Beefy Boxes and Bandwidth Generously Provided by pair Networks
Perl-Sensitive Sunglasses

comment on

( #3333=superdoc: print w/replies, xml ) Need Help??
Say that you're executing the same SQL statement over and over; for example, perhaps you're importing data from a tab-separated data file into a database. Your insert statement is going to look the same each time; the only thing that will be different between statements is the actual values you're inserting.

For example, you want to insert 100 records into a table with two columns, so you write your insert statement like this:

my $sth = $dbh->prepare(<<SQL); insert into my_table (id, name) values ('15', 'Foo') SQL
The '15' and 'Foo' are literal values that you've placed into your SQL statement; they will be different (presumably) for each record that you're inserting. So you would have to prepare a similar statement 100 times (once for each record).

Placeholders allow you to prepare the statement once; instead of using literal values, you just use '?', like this:

my $sth = $dbh->prepare(<<SQL); insert into my_table (id, name) values (?, ?) SQL
When you want to actually execute this statement, you give execute the values to insert:
$sth->execute('15', 'Foo');
This means that the database has to do much less work. Instead of compiling your statement 100 times, it only has to compile it once.

In order to benefit from this newfound efficiency, you'll have to modify your code slightly. The best way to do this is to use the prepare_cached method instead of prepare. prepare_cached does the same thing as prepare, but first looks to see if the statement has already been compiled; if it has, it returns the compiled version.

So your final code would look something like this:

my $sth = $dbh->prepare_cached(<<SQL); insert into my_table (id, name) values (?, ?) SQL $sth->execute('15', 'Foo');
The other reason to use placeholders is that DBI will automatically take care of any quoting issues for you. You don't need to enclose the ?'s in single quotes, and you don't need to call DBI's quote method on them.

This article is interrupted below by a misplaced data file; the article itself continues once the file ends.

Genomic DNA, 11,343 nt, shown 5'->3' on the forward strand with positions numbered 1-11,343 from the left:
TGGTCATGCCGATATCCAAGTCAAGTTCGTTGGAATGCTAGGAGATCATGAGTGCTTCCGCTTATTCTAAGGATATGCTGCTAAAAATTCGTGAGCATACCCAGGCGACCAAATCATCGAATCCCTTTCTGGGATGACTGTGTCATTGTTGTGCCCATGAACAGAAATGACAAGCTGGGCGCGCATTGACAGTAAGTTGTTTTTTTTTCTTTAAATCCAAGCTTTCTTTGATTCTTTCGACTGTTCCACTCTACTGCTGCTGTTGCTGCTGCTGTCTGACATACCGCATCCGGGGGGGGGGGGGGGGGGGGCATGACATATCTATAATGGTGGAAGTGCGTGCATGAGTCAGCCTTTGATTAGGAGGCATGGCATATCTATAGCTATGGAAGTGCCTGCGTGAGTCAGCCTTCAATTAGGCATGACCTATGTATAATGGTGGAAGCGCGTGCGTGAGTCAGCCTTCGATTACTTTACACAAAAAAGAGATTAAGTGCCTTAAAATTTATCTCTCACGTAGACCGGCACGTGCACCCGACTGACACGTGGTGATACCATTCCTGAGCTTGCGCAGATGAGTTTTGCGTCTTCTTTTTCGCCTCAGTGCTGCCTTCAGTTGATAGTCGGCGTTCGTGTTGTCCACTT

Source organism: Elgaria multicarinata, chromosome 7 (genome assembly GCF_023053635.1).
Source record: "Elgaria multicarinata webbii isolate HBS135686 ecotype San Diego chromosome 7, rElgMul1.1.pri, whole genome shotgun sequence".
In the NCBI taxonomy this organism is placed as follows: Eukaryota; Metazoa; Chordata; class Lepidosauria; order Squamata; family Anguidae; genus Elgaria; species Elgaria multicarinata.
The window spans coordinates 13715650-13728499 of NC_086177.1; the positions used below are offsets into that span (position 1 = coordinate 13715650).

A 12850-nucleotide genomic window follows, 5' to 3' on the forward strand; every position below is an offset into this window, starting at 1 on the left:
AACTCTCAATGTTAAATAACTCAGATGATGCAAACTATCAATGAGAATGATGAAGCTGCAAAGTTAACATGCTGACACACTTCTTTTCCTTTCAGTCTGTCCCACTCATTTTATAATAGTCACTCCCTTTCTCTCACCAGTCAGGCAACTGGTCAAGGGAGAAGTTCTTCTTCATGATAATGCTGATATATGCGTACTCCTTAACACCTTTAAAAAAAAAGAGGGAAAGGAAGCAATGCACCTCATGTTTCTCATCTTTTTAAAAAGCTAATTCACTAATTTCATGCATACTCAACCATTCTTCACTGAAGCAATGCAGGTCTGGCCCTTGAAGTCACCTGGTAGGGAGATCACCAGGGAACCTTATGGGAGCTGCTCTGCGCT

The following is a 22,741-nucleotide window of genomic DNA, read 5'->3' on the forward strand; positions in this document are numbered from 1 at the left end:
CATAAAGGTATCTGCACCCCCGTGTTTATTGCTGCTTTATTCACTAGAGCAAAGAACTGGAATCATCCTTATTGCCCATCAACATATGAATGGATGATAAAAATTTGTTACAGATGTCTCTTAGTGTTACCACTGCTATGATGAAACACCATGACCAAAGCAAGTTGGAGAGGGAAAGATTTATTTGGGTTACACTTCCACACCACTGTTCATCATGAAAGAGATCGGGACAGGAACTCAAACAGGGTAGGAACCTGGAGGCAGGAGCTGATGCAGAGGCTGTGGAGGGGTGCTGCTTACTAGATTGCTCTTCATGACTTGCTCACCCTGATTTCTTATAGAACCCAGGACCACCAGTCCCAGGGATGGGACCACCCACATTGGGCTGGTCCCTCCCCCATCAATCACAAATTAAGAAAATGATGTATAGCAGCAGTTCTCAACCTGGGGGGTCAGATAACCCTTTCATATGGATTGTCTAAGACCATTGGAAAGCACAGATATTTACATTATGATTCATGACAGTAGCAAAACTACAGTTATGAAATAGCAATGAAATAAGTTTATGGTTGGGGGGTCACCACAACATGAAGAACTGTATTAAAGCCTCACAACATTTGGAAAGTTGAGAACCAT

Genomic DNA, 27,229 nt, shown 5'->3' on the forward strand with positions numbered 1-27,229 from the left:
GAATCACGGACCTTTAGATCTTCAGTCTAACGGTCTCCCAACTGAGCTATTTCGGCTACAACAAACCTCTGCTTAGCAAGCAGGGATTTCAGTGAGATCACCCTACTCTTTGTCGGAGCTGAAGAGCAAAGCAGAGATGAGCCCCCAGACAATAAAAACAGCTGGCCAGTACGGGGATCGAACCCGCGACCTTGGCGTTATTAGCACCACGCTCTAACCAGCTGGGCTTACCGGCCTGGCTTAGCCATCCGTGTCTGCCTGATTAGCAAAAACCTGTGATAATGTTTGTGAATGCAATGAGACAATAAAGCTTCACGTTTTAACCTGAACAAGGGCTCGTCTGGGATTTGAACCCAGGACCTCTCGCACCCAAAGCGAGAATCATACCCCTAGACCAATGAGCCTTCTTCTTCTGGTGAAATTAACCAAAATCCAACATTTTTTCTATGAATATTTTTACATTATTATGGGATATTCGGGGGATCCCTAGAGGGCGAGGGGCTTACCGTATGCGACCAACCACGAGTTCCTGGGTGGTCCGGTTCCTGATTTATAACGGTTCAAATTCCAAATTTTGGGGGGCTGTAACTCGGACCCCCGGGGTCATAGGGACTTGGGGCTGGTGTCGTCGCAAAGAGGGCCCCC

For more information, read the DBI manpage and A Short Guide to DBI.

In reply to Re: What are placeholders in DBI, and why would I want to use them? by btrott
in thread What are placeholders in DBI, and why would I want to use them? by btrott

Use:  <p> text here (a paragraph) </p>
and:  <code> code here </code>
to format your post; it's "PerlMonks-approved HTML":

  • Are you posting in the right place? Check out Where do I post X? to know for sure.
  • Posts may use any of the Perl Monks Approved HTML tags. Currently these include the following:
    <code> <a> <b> <big> <blockquote> <br /> <dd> <dl> <dt> <em> <font> <h1> <h2> <h3> <h4> <h5> <h6> <hr /> <i> <li> <nbsp> <ol> <p> <small> <strike> <strong> <sub> <sup> <table> <td> <th> <tr> <tt> <u> <ul>
  • Snippets of code should be wrapped in <code> tags not <pre> tags. In fact, <pre> tags should generally be avoided. If they must be used, extreme care should be taken to ensure that their contents do not have long lines (<70 chars), in order to prevent horizontal scrolling (and possible janitor intervention).
  • Want more info? How to link or or How to display code and escape characters are good places to start.
Log In?

What's my password?
Create A New User
Domain Nodelet?
and the web crawler heard nothing...

How do I use this? | Other CB clients
Other Users?
Others perusing the Monastery: (5)
As of 2022-07-04 15:05 GMT
Find Nodes?
    Voting Booth?

    No recent polls found